Having ADHD makes it difficult to manage having ADHD.
Consistently managing ADHD treatment requires a high level of executive functioning, attention to details, memory, organization, emotional regulation, and ability to activate yourself to complete tasks. — all of these things are impaired by ADHD.
Accessing ADHD medication is perhaps the most arduous of all. In the United States most ADHD medications are classified as “Schedule II,” controlled substances. That means that the federal government regulates how the drug is made, prescribed, and dispensed. It also means there are strict security measures put in place to guard against abuse.
The tragic irony of ADHD medication is that the security measures put in place to prevent abuse, actually prevent access for the people who need it most.
In order to get treatment you need a formal diagnosis which can be a complicated, lengthy and expensive process. If you are a woman or person of color, bias in the system may prevent you from getting an accurate diagnosis.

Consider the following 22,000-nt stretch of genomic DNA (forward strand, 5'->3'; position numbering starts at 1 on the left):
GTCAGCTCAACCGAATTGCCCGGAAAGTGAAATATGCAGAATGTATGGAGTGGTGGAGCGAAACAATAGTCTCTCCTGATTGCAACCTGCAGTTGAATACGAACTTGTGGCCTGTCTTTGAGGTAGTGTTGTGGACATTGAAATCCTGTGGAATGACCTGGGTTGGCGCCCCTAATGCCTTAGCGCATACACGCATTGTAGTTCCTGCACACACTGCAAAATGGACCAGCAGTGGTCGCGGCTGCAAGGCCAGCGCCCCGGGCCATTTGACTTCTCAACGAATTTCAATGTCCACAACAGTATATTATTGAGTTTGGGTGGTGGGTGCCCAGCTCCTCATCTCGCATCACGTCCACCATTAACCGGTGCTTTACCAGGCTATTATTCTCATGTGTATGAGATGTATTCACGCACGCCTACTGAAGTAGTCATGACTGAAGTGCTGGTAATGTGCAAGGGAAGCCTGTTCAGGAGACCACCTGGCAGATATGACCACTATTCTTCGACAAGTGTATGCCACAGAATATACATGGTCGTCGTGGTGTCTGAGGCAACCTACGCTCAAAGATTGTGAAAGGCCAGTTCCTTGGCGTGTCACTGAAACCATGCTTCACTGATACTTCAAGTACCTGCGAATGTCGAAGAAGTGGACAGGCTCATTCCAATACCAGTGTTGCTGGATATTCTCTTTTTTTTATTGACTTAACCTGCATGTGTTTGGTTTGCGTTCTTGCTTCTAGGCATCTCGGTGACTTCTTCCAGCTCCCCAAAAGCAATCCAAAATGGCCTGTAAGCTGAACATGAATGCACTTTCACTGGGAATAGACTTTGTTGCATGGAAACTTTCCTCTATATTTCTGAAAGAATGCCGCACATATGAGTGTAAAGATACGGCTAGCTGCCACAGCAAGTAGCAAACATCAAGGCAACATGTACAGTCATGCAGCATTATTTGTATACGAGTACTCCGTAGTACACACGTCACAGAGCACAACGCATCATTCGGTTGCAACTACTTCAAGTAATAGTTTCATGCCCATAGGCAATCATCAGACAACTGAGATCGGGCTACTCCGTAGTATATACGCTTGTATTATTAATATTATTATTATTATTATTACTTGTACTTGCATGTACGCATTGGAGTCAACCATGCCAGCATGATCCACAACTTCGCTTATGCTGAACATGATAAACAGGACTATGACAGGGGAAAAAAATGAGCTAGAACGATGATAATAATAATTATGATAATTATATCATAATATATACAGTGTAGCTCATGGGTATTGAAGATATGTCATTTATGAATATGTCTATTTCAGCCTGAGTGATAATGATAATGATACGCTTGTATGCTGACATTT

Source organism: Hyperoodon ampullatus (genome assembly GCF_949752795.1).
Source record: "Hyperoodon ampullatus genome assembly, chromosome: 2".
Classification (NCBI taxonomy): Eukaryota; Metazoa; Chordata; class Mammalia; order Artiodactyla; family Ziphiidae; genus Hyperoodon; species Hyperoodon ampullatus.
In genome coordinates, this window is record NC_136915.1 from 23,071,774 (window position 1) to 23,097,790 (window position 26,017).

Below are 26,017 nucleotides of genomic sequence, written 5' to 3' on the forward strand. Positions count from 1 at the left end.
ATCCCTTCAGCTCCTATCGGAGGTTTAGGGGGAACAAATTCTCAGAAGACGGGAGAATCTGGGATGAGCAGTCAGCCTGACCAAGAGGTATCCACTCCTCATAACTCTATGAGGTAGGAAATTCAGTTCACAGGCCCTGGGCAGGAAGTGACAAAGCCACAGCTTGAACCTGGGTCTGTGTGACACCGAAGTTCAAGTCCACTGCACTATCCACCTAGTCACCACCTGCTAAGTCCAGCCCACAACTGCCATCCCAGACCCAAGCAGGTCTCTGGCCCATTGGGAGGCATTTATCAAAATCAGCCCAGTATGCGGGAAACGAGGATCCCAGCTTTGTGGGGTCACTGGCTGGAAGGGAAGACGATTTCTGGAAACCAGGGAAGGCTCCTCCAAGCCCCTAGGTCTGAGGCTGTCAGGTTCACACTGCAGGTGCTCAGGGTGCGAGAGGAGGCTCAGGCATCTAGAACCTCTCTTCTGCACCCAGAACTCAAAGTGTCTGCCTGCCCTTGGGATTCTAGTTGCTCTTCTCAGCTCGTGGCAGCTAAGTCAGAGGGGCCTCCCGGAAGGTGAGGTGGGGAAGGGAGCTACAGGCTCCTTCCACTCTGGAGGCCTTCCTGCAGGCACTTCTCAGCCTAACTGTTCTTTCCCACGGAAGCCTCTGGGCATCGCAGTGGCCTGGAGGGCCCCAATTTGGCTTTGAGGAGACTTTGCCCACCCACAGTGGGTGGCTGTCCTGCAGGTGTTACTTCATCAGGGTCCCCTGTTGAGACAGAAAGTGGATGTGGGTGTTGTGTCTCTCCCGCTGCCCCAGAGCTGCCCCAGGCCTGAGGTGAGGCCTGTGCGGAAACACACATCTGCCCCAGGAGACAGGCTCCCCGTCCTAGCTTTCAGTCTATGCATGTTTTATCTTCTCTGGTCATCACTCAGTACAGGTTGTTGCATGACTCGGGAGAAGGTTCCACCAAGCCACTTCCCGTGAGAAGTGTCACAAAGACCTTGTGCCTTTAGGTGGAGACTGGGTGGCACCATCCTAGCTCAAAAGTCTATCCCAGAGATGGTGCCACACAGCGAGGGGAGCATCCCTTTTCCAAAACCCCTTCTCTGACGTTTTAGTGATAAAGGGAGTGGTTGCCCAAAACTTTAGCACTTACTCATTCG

Assuming you get through all the hoops to get an accurate diagnosis, you then need to find a psychiatrist or a doctor who can prescribe you medication, schedule an appointment, attend the appointment, pick up the prescription from the pharmacy, and actually remember to take the prescription every day. And you have to do that whole process over again every month.
People with ADHD are struggling to get the care they need due to the barriers they face at every step of the way. A few response shared through our survey: